Percutaneous revascularization of calcified coronary lesions is being performed with increasing frequency. Particularly, in elderly patients at high bleeding risk (HBR), these procedures are rife with technical challenges, which need to be balanced against the need to adhere to the KISS (keep it simple and swift) principle, minimizing procedural complexity and duration. We report the case of a 75-year-old male with HBR, presenting with angina, in whom intravascular imaging-guided multivessel percutaneous revascularization was performed in vessels with coronary artery calcium (CAC). Rotational atherectomy was done for concentric calcification in the left anterior descending artery. CAC in a tortuous right coronary artery was tackled with a balloon-based strategy, with the help of a guide extension catheter (GEC), which itself led to long stent damage during manipulation, necessitating bailout. This case demonstrates the judicious use of available armamentarium in resource-limited settings for tackling different presentations of CAC and the appropriate selection of calcium-modifying strategy guided by intravascular imaging. We also emphasize the importance of exercising caution when using equipment such as GEC and the need for swift and appropriate bailout mechanisms of these complications.
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Activated charcoal hemadsorption in Cerbera odollam poisoning p. 184
Dyna Jones, Meenakshi Kalyan, Chaitra Kolli, Hemant Kumar
DOI:10.4103/am.am_7_22  
Cerbera odollam belongs to the poisonous Apocynaceae family, which grows in coastal salt swamps, creeks and along river banks found in South India. The poisonous part of the plant is the kernel containing the toxin cerberin which is a cardiac glycoside that produces symptoms and signs similar to acute digoxin poisoning. The treatment is mainly symptomatic as well as administration of digoxin immune fab antibodies. Digoxin immune fab antibodies bind with cardiac glycosides to reduce their active concentration. However, there could be various barriers in developing countries in regard to the administration of DigiFab antibodies such as availability and affordability. Activated charcoal, a cheaper alternative, reduces gastrointestinal absorption and enterohepatic recirculation. Although its role in C. odollam poisoning remains unclear, there have been various trials where multidose activated charcoal has been beneficial in glycoside poisoning. We present a case report of a young female with an alleged history of consumption of an unknown plant compound, identified as C. odollam presenting with acute-onset vomiting, altered mental status and laboratory parameters showed hyperkalemia and thrombocytopenia. Electrocardiogram (ECG) showed sinus bradycardia followed by inverted tick mark sign. Serum digoxin levels were raised (4.2 ng/ml). The patient was stabilized with supportive measures and hemadsorption with 300 g of cellulose-coated activated charcoal, which led to the reversal of the ECG and laboratory parameters to normal, leading to the complete recovery of the patient.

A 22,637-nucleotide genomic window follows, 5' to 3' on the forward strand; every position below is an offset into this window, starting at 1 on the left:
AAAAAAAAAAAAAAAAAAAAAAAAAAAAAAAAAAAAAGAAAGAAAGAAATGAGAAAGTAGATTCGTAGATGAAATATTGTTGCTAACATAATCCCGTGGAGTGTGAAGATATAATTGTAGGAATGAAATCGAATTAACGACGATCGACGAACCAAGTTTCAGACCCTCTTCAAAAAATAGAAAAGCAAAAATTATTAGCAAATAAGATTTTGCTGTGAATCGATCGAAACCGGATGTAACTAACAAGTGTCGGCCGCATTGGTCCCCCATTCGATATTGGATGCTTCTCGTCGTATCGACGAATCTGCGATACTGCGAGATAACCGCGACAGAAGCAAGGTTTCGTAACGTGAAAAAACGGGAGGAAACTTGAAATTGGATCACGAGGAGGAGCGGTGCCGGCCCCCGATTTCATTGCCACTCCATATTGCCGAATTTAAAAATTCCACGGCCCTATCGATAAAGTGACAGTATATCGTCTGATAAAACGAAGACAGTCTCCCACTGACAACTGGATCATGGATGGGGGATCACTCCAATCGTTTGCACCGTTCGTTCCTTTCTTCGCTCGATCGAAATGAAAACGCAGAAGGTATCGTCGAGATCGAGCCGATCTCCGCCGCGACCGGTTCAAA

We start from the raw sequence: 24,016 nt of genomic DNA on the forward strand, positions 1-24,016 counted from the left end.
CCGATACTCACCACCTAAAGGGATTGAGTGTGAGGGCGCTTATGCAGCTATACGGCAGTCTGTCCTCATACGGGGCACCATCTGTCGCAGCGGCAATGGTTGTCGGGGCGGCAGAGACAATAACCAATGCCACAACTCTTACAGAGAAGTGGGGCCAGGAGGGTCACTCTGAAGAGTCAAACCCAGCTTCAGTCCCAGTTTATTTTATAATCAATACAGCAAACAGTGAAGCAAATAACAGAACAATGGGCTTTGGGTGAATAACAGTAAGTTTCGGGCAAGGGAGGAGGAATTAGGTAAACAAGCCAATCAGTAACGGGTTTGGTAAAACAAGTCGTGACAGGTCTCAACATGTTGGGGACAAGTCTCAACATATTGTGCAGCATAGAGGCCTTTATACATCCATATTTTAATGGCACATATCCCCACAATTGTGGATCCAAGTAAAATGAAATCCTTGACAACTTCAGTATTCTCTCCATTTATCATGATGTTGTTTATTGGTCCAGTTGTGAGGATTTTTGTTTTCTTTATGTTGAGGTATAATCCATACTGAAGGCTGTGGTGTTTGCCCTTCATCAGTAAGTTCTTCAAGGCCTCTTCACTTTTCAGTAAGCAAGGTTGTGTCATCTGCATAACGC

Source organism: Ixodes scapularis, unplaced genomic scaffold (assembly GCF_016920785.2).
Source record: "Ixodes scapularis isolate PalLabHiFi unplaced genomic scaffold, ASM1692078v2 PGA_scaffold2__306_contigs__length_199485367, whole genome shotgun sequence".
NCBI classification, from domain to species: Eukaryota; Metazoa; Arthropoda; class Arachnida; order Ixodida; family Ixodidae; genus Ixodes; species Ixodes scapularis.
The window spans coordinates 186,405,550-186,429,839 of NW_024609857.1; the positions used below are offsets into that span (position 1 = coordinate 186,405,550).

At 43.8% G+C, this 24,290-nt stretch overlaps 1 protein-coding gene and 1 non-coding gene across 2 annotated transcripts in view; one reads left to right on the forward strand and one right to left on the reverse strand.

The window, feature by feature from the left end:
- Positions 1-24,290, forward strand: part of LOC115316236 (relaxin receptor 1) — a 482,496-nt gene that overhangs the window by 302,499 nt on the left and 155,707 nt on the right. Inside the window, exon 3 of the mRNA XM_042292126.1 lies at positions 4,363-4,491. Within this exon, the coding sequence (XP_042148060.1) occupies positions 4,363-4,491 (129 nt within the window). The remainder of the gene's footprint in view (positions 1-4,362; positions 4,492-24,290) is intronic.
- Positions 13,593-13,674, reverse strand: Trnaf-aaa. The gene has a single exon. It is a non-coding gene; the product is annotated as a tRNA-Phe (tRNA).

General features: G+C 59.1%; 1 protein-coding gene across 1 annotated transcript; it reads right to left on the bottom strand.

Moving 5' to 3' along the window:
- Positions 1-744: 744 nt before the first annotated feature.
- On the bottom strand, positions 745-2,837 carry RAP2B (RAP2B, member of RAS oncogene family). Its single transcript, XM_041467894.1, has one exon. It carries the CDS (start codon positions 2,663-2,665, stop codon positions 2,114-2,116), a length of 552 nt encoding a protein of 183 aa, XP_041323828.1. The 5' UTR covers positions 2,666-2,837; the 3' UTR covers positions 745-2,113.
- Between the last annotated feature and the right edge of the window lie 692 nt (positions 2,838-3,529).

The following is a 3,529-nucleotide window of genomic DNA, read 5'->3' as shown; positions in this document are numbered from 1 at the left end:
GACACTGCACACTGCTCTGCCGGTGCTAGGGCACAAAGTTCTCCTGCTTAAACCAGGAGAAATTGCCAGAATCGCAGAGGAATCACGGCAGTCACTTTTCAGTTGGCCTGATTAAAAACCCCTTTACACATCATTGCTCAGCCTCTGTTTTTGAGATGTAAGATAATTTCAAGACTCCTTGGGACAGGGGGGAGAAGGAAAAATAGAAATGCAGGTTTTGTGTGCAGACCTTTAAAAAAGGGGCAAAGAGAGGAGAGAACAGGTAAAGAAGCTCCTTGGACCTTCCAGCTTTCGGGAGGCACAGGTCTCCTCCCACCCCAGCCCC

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Sepsis-induced suicidal left ventricular in a patient with hypertrophic cardiomyopathy/hypertrophic obstructive cardiomyopathy p. 187
K Roshan Rao, Sarita Rao, Ankur Gupta
DOI:10.4103/am.am_66_22  
Hypertrophic cardiomyopathy is the most common heritable cardiomyopathy, manifesting as left ventricular hypertrophy. In this case, a 48-year-male patient presented with complaints of shortness of breath, uneasiness for 15 days, right lower limb pain, and one episode of fever for 2 days. He was initiated on antibiotics but gradually started developing hypotension and oliguria. After optimizing the medical therapy and as a life-saving measure, alcoholic septal ablation was done in this patient as a last resort. The patient was weaned off the ventilator after 72 h and discharged in a stable condition. He has continued follow-up for 8 months and is asymptomatic; the gradient has not recurred. The patient had both issues, and timely alcohol septal ablation helped save the patient by optimizing the hemodynamics. This is a rare situation of suicidal left ventricular induced by sepsis-induced vasodilation.
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CLINICAL IMAGES Top

Actinomycetoma of foot caused by Nocardia - A case report p. 190
Praveen Kasina, Sowmya Srirama, Eshwar Rajesh, Venkata Ramana Kandi, Tarun Kumar Suvvari
DOI:10.4103/am.am_31_22  
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External musculoskeletal markers of marfan syndrome p. 192
Thirunavukkarasu Arun Babu
DOI:10.4103/am.am_23_22